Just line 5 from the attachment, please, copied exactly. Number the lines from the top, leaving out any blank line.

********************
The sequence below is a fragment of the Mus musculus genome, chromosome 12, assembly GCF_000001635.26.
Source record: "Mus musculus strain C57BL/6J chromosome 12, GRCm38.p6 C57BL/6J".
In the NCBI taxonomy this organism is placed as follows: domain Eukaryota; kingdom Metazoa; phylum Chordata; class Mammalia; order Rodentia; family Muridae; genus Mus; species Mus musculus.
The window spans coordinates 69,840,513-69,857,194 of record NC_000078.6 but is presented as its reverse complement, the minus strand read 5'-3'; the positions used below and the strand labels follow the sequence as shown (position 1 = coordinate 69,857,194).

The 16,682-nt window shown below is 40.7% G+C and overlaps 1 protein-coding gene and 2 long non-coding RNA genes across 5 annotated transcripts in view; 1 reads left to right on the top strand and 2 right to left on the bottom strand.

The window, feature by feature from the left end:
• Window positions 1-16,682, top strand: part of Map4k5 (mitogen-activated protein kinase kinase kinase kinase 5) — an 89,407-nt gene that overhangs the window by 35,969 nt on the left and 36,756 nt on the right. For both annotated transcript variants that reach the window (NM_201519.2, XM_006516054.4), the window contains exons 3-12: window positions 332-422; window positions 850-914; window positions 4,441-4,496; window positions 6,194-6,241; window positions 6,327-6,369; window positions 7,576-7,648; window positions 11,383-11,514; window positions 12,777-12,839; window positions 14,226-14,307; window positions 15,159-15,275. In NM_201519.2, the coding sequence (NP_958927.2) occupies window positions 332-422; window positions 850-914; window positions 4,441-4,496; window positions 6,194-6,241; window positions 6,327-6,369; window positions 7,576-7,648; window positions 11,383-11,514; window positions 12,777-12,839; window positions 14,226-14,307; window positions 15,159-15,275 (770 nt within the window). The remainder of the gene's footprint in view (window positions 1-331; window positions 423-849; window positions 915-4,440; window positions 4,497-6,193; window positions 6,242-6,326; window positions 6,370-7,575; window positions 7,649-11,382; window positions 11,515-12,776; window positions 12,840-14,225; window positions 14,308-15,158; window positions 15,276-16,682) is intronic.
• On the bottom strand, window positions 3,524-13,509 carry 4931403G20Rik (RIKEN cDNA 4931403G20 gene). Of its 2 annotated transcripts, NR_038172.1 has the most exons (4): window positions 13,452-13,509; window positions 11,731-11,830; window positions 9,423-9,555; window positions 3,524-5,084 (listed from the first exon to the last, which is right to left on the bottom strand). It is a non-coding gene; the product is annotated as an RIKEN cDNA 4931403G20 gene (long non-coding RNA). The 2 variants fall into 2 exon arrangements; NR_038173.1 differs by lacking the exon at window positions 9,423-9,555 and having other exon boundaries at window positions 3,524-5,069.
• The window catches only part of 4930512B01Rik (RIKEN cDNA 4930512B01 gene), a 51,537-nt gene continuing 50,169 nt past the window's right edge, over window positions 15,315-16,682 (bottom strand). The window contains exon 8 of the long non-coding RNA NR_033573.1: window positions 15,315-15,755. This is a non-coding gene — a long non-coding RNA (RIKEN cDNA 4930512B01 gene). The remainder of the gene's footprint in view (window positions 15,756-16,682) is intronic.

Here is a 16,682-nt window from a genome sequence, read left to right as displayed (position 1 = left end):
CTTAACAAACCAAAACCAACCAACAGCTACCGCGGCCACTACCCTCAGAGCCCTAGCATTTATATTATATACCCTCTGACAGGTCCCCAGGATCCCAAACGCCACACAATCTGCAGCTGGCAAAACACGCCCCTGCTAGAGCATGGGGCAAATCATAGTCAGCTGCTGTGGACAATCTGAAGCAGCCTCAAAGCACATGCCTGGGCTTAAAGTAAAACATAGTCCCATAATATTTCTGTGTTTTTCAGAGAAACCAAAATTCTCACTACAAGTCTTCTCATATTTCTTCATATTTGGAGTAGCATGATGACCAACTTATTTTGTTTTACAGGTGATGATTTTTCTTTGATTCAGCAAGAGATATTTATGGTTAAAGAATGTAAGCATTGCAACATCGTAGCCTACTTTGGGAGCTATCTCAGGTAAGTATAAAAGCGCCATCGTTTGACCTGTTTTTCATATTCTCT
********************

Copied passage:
The 16,682-nt window shown below is 40.7% G+C and overlaps 1 protein-coding gene and 2 long non-coding RNA genes across 5 annotated transcripts in view; 1 reads left to right on the top strand and 2 right to left on the bottom strand.